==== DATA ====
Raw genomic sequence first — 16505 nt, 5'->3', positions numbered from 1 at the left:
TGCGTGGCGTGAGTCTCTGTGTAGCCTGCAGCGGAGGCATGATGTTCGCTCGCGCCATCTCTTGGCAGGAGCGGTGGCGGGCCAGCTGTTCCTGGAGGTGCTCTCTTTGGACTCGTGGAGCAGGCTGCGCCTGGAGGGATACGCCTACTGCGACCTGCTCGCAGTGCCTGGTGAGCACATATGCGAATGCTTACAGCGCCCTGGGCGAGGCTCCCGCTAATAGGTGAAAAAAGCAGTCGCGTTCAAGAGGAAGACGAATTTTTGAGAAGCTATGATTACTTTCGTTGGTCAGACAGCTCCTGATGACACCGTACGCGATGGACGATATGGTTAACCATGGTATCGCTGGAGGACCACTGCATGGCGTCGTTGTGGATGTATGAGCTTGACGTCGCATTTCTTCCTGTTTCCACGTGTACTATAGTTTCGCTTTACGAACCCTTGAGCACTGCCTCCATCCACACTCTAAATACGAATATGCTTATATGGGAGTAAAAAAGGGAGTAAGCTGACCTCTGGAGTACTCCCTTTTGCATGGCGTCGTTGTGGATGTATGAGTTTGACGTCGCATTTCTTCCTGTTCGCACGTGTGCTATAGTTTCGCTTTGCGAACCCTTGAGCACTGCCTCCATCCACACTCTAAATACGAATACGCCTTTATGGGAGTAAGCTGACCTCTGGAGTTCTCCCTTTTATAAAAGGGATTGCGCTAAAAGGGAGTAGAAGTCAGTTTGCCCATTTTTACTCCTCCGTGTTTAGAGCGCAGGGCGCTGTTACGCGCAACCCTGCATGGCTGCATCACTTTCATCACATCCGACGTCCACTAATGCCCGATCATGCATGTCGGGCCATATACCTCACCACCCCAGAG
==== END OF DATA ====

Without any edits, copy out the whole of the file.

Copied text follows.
Raw genomic sequence first — 16505 nt, 5'->3', positions numbered from 1 at the left:
TGCGTGGCGTGAGTCTCTGTGTAGCCTGCAGCGGAGGCATGATGTTCGCTCGCGCCATCTCTTGGCAGGAGCGGTGGCGGGCCAGCTGTTCCTGGAGGTGCTCTCTTTGGACTCGTGGAGCAGGCTGCGCCTGGAGGGATACGCCTACTGCGACCTGCTCGCAGTGCCTGGTGAGCACATATGCGAATGCTTACAGCGCCCTGGGCGAGGCTCCCGCTAATAGGTGAAAAAAGCAGTCGCGTTCAAGAGGAAGACGAATTTTTGAGAAGCTATGATTACTTTCGTTGGTCAGACAGCTCCTGATGACACCGTACGCGATGGACGATATGGTTAACCATGGTATCGCTGGAGGACCACTGCATGGCGTCGTTGTGGATGTATGAGCTTGACGTCGCATTTCTTCCTGTTTCCACGTGTACTATAGTTTCGCTTTACGAACCCTTGAGCACTGCCTCCATCCACACTCTAAATACGAATATGCTTATATGGGAGTAAAAAAGGGAGTAAGCTGACCTCTGGAGTACTCCCTTTTGCATGGCGTCGTTGTGGATGTATGAGTTTGACGTCGCATTTCTTCCTGTTCGCACGTGTGCTATAGTTTCGCTTTGCGAACCCTTGAGCACTGCCTCCATCCACACTCTAAATACGAATACGCCTTTATGGGAGTAAGCTGACCTCTGGAGTTCTCCCTTTTATAAAAGGGATTGCGCTAAAAGGGAGTAGAAGTCAGTTTGCCCATTTTTACTCCTCCGTGTTTAGAGCGCAGGGCGCTGTTACGCGCAACCCTGCATGGCTGCATCACTTTCATCACATCCGACGTCCACTAATGCCCGATCATGCATGTCGGGCCATATACCTCACCACCCCAGAG